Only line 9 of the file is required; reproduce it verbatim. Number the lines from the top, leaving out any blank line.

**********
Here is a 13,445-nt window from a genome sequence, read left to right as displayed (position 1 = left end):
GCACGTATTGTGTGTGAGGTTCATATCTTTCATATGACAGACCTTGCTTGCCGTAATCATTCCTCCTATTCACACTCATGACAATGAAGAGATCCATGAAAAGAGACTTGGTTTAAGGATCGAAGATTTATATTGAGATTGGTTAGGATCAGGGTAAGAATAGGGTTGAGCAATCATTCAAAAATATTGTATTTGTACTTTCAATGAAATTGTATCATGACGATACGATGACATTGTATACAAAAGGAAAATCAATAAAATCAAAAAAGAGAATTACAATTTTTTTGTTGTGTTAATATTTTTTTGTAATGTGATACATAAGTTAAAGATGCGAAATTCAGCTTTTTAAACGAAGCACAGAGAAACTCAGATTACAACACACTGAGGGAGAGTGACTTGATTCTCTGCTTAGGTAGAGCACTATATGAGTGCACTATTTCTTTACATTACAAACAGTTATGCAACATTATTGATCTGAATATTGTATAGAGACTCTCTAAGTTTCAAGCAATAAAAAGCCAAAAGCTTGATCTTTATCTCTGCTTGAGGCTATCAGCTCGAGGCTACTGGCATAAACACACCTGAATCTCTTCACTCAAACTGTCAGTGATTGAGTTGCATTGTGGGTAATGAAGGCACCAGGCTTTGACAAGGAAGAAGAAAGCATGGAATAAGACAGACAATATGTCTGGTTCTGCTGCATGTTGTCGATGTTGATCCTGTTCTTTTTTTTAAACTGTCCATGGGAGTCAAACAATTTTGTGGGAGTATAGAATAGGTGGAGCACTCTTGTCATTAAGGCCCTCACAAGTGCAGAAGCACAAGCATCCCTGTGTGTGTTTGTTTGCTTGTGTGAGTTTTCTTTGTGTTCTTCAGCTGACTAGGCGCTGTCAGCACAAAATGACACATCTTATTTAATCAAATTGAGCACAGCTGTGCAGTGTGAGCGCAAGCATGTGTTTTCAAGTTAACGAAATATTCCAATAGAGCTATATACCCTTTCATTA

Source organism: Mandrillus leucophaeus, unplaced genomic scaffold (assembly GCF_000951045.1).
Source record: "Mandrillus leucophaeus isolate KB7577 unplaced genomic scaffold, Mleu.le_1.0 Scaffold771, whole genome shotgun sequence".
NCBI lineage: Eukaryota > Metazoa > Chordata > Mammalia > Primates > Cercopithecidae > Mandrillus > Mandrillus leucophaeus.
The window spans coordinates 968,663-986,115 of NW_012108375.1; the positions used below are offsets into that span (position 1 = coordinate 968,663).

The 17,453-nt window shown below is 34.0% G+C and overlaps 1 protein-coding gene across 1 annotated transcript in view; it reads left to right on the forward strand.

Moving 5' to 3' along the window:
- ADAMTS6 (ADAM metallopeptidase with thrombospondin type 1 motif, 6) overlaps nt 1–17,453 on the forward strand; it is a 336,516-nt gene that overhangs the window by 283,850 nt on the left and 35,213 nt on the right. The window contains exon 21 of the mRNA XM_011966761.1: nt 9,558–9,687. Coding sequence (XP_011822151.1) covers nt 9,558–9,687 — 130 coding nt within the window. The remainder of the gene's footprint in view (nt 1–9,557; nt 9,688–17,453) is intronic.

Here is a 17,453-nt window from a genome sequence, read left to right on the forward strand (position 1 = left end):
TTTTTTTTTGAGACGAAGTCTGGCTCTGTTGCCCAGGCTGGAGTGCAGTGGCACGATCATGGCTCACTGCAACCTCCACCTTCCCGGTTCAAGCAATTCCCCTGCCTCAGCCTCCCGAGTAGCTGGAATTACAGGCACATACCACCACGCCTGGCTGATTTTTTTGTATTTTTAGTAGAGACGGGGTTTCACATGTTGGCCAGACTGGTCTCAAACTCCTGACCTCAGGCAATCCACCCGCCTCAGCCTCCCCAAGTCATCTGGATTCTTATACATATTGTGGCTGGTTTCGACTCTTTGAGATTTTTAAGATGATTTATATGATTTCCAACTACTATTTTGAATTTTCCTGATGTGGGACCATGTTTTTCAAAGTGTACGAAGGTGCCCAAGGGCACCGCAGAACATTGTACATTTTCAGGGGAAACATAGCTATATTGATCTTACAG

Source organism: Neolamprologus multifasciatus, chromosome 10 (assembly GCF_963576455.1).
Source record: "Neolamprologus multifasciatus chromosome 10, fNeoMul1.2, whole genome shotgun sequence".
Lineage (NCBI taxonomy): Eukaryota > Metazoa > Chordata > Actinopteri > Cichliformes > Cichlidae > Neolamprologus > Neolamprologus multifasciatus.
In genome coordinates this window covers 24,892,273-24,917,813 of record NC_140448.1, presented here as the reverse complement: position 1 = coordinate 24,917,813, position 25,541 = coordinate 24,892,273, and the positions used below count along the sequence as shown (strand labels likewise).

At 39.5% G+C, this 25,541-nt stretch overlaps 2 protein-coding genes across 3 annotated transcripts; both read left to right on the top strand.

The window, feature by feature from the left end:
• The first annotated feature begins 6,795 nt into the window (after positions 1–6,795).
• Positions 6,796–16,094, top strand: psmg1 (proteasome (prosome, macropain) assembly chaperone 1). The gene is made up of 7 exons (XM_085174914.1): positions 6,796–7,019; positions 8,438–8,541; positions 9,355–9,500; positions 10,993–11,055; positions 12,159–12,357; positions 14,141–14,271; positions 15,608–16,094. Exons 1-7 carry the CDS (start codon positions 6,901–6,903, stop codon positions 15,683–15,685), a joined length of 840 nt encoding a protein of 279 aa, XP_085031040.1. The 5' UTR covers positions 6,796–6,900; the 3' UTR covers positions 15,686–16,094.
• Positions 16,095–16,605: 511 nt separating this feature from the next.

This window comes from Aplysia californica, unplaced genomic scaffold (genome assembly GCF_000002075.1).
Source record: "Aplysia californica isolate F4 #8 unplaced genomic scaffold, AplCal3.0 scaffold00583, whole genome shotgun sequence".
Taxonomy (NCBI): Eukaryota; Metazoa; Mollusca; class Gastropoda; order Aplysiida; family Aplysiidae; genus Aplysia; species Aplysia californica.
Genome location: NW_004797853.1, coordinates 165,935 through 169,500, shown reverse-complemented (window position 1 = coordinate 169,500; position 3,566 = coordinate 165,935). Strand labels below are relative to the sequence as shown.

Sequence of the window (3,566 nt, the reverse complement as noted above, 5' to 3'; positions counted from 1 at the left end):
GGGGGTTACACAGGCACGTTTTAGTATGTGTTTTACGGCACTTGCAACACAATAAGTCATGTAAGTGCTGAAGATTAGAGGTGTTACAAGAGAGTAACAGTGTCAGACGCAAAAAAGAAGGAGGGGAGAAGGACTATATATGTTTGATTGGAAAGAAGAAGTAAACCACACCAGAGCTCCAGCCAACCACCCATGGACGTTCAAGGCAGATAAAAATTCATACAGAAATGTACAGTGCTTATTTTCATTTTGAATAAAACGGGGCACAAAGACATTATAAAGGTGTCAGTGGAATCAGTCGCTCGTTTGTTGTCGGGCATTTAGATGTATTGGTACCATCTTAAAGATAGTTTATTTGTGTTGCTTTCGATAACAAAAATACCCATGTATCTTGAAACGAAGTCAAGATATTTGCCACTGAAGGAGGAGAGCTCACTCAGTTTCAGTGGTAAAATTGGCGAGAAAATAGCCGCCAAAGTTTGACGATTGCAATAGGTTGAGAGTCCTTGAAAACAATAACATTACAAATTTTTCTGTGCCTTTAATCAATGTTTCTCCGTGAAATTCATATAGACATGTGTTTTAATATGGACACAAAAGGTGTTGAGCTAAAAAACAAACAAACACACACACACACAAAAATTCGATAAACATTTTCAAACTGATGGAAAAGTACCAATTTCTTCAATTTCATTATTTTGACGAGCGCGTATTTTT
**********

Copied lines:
- ADAMTS6 (ADAM metallopeptidase with thrombospondin type 1 motif, 6) overlaps nt 1–17,453 on the forward strand; it is a 336,516-nt gene that overhangs the window by 283,850 nt on the left and 35,213 nt on the right. The window contains exon 21 of the mRNA XM_011966761.1: nt 9,558–9,687. Coding sequence (XP_011822151.1) covers nt 9,558–9,687 — 130 coding nt within the window. The remainder of the gene's footprint in view (nt 1–9,557; nt 9,688–17,453) is intronic.